Why Spaceships Need a Foot Bath

Pictured above is a photo from April 12, 1981, as the Space Shuttle Columbia made its maiden flight into orbit above the Earth. Like most all other rocket launches, including the one out of French Guiana just a few hours ago, the launch requires a huge amount of energy, shown by the fiery columns shooting out of the back of the rockets. And where there’s fire, there’s often smoke. And there appears to be a lot of smoke coming from the launch platform — there are huge clouds shooting off to either side.

But appearances can be deceiving. That’s not smoke — it’s steam. And it’s not waste caused by the rockets — rather, it’s there to help.

Sending a vehicle into space is hard. (It is, after all, literally rocket science.) You need to take something very heavy and get it going very quickly, and that causes all sorts of weird problems. For example, putting a shuttle into space is very loud. As the Dallas Observer notes, “there’s a reason why everyone watches these from several miles away; the noise levels at the perimeter of the launch pad can reach 160 decibels. Even at the three-mile mark, the level is 120 dB.” To give some context for those numbers, according to the CDC, hearing loss can set in after about two minutes of exposure to sounds at 110 dB, sounds at 120 to 150 dB can result in pain and ear injury, and 160 dB is so high that they don’t bother listing it, as there are few things that are that loud. Suffice it to say that you don’t want to be anywhere near a rocket launch unless you have some way to protect your ears.

And in a similar sense, that’s true for things that aren’t ears. The vibrations from these sound waves can wreak havoc even if you can’t hear them, so anything close by has to account for the acoustic shock. And the shuttle itself? By definition, it’s close to the launch pad. As Interesting Engineering explains, “the engines create vibrations so violent, they threaten to compromise the structural integrity of the rockets.” The spacecraft itself needs to be able to withstand this or the mission will literally fall apart.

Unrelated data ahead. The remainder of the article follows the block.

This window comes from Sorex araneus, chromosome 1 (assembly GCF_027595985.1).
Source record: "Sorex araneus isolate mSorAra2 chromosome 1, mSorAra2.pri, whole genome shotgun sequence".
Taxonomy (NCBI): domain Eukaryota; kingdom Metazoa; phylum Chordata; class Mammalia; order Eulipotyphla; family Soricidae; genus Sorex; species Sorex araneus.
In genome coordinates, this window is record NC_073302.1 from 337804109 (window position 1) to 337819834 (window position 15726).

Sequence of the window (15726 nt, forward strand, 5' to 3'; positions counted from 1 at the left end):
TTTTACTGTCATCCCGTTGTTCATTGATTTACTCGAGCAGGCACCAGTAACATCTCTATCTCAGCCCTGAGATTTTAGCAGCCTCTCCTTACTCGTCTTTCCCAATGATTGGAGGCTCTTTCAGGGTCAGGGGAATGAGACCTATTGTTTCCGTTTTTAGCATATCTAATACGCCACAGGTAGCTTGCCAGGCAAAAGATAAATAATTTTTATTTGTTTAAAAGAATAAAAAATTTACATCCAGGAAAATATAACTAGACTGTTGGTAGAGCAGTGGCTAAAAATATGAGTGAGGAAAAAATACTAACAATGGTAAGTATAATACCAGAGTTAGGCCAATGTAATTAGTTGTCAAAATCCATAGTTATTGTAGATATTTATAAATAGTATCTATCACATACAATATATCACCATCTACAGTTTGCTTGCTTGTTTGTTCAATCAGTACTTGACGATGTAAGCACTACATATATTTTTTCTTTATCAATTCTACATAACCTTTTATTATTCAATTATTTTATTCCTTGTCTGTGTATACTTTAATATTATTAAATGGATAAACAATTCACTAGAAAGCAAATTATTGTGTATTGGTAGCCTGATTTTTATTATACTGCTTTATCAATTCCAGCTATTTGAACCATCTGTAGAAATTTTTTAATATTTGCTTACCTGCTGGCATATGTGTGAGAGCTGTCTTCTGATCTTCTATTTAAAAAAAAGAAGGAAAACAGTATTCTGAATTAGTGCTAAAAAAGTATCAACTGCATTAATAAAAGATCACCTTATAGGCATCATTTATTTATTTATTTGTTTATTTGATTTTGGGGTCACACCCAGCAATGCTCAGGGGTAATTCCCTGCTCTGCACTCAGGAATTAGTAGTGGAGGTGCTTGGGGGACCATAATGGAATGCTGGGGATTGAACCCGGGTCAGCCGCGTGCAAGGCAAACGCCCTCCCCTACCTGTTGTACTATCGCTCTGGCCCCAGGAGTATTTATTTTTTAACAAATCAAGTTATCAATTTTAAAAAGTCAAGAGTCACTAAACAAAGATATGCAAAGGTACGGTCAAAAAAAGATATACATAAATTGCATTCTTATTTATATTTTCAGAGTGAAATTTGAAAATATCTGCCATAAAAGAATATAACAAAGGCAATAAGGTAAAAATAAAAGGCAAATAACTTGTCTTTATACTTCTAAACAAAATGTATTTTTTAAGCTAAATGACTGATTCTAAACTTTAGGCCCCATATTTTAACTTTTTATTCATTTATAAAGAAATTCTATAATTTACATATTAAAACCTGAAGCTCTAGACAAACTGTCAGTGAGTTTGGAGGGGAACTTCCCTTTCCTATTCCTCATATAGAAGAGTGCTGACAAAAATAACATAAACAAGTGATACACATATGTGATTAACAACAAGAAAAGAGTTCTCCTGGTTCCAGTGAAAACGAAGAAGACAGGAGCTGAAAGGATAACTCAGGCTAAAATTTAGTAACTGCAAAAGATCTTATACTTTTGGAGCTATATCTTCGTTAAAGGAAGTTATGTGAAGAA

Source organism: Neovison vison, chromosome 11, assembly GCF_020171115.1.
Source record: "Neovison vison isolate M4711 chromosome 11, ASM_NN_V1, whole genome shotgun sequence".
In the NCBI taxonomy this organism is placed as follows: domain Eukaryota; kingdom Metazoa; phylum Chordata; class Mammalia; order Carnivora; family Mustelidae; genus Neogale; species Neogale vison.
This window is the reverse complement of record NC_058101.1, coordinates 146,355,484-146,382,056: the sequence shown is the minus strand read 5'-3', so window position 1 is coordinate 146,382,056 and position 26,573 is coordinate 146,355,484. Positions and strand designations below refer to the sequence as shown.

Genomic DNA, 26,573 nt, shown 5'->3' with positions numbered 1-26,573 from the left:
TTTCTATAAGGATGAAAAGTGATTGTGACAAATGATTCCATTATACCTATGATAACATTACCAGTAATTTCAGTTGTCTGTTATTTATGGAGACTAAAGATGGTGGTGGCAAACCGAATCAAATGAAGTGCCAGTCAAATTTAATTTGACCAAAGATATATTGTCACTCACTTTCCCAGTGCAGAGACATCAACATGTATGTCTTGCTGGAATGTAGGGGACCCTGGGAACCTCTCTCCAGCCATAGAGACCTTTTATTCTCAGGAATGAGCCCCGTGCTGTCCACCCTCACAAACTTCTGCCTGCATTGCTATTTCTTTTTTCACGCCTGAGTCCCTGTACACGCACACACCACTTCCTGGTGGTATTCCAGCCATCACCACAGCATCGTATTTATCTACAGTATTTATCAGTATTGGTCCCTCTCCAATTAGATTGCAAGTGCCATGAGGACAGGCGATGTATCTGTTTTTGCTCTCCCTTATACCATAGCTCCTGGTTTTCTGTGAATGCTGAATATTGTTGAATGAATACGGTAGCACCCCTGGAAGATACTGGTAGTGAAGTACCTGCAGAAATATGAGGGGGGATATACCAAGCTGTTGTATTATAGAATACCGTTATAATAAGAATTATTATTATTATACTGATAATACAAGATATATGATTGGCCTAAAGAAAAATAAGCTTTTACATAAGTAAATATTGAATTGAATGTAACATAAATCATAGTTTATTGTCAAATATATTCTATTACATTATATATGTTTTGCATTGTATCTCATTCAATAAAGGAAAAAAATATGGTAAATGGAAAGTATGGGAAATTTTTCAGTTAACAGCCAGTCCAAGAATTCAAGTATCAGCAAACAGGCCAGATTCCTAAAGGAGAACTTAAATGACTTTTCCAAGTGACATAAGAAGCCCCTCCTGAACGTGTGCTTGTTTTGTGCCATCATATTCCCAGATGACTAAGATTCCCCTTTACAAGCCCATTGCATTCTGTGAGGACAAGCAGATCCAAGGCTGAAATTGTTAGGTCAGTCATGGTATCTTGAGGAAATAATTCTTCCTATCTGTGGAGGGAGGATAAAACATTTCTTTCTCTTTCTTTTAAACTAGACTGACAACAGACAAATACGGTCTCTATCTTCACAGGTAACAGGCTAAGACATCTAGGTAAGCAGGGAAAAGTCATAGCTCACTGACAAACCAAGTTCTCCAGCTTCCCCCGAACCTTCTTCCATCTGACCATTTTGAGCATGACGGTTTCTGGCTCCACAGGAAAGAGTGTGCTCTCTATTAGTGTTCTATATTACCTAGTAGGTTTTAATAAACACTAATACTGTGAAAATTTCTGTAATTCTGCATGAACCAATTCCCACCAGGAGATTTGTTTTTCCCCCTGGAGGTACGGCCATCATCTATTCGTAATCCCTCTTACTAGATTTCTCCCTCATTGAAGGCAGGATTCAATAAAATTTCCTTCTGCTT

The solution? A lot of water. A lot of water. As the rocket engines fire, the launch crew releases nearly 300,000 gallons (about 1.1 million liters) of water onto the launch platform in under a minute — the equivalent of about 200 fire engines pumping out water at full capacity. (Here’s a video of a test release.) That water helps dampen the sound, typically reducing it significantly under the 145 dB level that the spacecraft can handle. In a sense, the spaceship gets a big foot bath instead of wearing earplugs.

The visual result of all this is what you see above. The heat coming off the rockets hits that flood of water, almost instantly vaporizing a lot of it. Huge steam clouds — not smoke —¬†emanate from the launch platform, billowing in multiple directions.

Bonus fact: In the image above, we get a pretty clear view of the spaceship and its rockets — despite the fact that there’s a lot of steam and, presumptively, a lot of exhaust coming out of the rockets, too. That’s by design — less so for photographic reasons and more for the safety of the spaceship. As seen in this video, the launch pad has huge trenches that direct the steam and rocket exhaust away from the spacecraft. The exhaust can reach 2200 degrees Fahrenheit (1204 degrees Celsius), so getting it away from all of the technology on the platform itself is incredibly important., 

From the Archives: As the World Turns: The science-y reason why the U.S. uses Florida as a launch site.